CBD topicals are wonderful at combatting eczema and psoriasis, skin conditions characterized by rash, dryness, itchiness or flakiness, typically appearing on the arms or behind the knees. Eczema and Psoriasis are both chronic conditions, and skin flare-ups can happen at any time. CBD topicals work beautifully to calm skin dryness and inflammation caused by both.

Muscle Pain

This is another place where CBD topicals really shine. Muscle pain comes from many sources, exercise overexertion, a nagging injury, or pain and stiffness from sitting too much. (#officelife!). Whatever the cause, CBD topicals are extremely effective at treating muscle pain. 

Joint Pain

Because CBD topicals generally provide relief to about an inch below the skin, it is only effective for joint pain when the joint is relatively close to the surface. For example, CBD topicals work wonders at relieving the pain of arthritis in the fingers, but they’re not as good at addressing inner hip pain. For joints that are deeper in the body, CBD drops or edibles would be a more effective choice.

CBD Face Serums

CBD is more recently being applied as a beauty product, in the form of face serums and moisturizers. This is a place where CBD’s anti-inflammatory properties provide significant benefits: CBD face serums can treat acne, dryness and itching, and help regulate skin’s oil production.

CBD bath bombs

While this is not a classic “topical,” I am including here because it is still a way for CBD to heal by coming into contact with your skin. Your skin is your largest organ, and anecdotally people have reported huge relief from pain and stress by including a CBD bath bomb with their soak.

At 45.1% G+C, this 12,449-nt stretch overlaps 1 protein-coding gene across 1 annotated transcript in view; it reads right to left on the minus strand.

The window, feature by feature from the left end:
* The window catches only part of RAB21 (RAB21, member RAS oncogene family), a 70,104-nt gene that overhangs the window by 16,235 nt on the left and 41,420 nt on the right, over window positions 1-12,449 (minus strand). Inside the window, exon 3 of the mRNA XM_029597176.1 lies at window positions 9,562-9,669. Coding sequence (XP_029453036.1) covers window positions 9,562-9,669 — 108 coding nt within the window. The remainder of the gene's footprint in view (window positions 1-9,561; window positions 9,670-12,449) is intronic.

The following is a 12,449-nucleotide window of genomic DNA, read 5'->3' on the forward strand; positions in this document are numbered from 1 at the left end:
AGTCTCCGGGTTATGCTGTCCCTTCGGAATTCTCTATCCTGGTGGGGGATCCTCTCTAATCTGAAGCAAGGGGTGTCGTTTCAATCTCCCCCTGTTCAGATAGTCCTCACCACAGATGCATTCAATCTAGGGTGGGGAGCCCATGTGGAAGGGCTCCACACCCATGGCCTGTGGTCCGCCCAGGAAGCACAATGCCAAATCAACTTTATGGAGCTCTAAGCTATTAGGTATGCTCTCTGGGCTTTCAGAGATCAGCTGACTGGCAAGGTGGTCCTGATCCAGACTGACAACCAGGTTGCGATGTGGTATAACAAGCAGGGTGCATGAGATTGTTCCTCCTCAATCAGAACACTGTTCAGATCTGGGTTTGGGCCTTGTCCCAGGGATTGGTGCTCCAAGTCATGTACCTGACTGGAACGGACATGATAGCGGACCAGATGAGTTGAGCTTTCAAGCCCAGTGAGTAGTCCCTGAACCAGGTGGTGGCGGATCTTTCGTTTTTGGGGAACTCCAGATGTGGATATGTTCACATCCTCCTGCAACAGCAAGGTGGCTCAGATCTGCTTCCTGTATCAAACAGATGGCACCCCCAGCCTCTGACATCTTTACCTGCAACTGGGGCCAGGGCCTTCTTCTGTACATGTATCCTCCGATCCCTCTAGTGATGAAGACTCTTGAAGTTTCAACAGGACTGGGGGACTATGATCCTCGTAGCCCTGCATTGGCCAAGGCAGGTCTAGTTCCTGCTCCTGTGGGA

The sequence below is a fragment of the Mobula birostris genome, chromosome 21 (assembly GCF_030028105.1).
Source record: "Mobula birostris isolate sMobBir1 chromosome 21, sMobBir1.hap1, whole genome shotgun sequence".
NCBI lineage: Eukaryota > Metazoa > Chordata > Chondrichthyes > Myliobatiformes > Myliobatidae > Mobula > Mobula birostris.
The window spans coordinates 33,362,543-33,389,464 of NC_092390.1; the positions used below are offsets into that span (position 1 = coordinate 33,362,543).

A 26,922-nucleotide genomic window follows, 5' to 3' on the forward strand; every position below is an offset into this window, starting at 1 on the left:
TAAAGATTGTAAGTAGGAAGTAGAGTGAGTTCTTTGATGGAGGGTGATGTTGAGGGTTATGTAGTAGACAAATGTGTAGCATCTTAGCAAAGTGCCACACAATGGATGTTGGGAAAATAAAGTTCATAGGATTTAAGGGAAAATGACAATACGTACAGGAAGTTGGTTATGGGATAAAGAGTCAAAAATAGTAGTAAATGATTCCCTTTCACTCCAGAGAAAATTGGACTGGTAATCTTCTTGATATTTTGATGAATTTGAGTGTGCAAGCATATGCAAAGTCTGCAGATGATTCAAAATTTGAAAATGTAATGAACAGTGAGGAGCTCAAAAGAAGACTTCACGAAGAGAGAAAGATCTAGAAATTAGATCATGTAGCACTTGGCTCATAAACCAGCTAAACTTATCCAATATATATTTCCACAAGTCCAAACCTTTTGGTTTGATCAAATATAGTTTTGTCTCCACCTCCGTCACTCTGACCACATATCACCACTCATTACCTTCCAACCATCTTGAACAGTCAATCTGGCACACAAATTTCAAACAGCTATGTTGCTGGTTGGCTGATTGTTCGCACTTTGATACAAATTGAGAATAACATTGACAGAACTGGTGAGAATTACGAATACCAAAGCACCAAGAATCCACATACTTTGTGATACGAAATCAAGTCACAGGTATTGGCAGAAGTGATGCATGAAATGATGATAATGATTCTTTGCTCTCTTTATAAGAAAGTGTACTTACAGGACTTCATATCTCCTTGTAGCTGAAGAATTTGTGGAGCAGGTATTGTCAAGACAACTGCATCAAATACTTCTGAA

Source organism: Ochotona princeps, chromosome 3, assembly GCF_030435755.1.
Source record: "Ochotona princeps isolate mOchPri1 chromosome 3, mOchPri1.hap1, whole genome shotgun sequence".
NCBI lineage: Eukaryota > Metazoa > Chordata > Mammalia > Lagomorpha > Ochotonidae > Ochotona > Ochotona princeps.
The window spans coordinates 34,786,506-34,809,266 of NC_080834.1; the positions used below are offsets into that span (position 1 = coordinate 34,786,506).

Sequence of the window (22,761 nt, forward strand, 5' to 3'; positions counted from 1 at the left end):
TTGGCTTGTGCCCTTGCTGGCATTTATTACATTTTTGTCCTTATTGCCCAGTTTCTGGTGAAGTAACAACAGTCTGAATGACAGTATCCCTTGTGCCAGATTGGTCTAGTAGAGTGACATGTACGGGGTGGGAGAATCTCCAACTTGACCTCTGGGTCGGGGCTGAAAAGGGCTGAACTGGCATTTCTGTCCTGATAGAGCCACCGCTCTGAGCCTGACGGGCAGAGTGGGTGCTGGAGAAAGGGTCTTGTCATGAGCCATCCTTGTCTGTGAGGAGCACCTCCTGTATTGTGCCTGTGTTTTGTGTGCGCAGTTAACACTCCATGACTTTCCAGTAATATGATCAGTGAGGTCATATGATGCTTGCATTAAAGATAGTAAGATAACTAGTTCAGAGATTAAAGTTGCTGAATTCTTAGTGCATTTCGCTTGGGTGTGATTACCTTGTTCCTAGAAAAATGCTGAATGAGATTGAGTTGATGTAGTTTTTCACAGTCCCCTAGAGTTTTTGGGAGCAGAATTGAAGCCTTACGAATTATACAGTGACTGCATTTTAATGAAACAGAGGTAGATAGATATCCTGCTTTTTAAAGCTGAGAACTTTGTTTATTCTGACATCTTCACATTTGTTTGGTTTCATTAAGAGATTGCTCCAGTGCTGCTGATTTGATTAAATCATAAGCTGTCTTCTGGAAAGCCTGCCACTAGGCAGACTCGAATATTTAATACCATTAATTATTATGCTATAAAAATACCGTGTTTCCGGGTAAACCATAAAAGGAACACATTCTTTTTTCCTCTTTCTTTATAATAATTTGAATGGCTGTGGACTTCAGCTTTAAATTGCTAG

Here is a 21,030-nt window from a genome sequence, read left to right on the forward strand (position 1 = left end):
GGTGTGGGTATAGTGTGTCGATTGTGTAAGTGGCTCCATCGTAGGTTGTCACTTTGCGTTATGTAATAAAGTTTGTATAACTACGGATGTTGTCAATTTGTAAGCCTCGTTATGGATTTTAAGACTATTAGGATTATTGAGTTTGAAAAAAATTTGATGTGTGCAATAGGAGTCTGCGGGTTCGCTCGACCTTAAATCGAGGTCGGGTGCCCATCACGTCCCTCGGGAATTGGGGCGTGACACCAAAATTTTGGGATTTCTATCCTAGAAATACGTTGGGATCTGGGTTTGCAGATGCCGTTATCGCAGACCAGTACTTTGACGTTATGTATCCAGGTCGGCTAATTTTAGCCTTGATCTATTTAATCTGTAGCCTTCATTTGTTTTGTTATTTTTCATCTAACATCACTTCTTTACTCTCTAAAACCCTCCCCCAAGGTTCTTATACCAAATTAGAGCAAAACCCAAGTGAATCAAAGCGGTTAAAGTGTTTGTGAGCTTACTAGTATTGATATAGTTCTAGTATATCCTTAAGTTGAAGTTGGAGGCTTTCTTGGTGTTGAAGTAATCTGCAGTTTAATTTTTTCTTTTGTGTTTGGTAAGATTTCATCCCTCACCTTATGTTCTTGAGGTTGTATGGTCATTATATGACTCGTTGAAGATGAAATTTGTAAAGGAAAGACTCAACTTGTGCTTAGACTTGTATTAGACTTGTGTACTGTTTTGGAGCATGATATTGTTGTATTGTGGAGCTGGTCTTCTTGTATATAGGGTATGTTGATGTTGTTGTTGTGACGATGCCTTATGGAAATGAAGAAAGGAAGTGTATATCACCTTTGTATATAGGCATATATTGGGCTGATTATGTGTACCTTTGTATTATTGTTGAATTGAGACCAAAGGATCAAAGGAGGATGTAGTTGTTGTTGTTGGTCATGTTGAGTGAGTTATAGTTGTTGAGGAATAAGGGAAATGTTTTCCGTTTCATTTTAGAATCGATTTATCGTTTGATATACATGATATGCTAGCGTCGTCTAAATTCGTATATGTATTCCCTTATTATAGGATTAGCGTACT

How to Use CBD Topicals

This may be obvious, but it does bear clarifying – in contrast to CBD that you ingest and can expect relief from symptoms throughout your body, topicals only provide localized relief. That means you need to be very specific about where you have pain or dermatological issues and only use it there. 

Once you’ve found your spot, to make most out of your CBD topical, my main tip is that you REALLLLLY have to rub it in. Cannabinoids don’t want to just jump under your skin, you have to coax them in there, which means rubbing in a topical for much longer than you would a typical lotion or salve.

Okay, so do CBD Topicals Actually Work?

Yes! Recent clinical studies like this one and this one have confirmed what people who use CBD topicals have known for some time, that it is “a safe and effective non-invasive alternative to improve the quality of life in patients with some skin disorders, especially on the inflammatory background.”

The American Academy of Dermatology agrees and has said that cannabis topicals may “improve conditions such as acne, psoriasis and eczema by reducing the inflammation associated with these diseases.”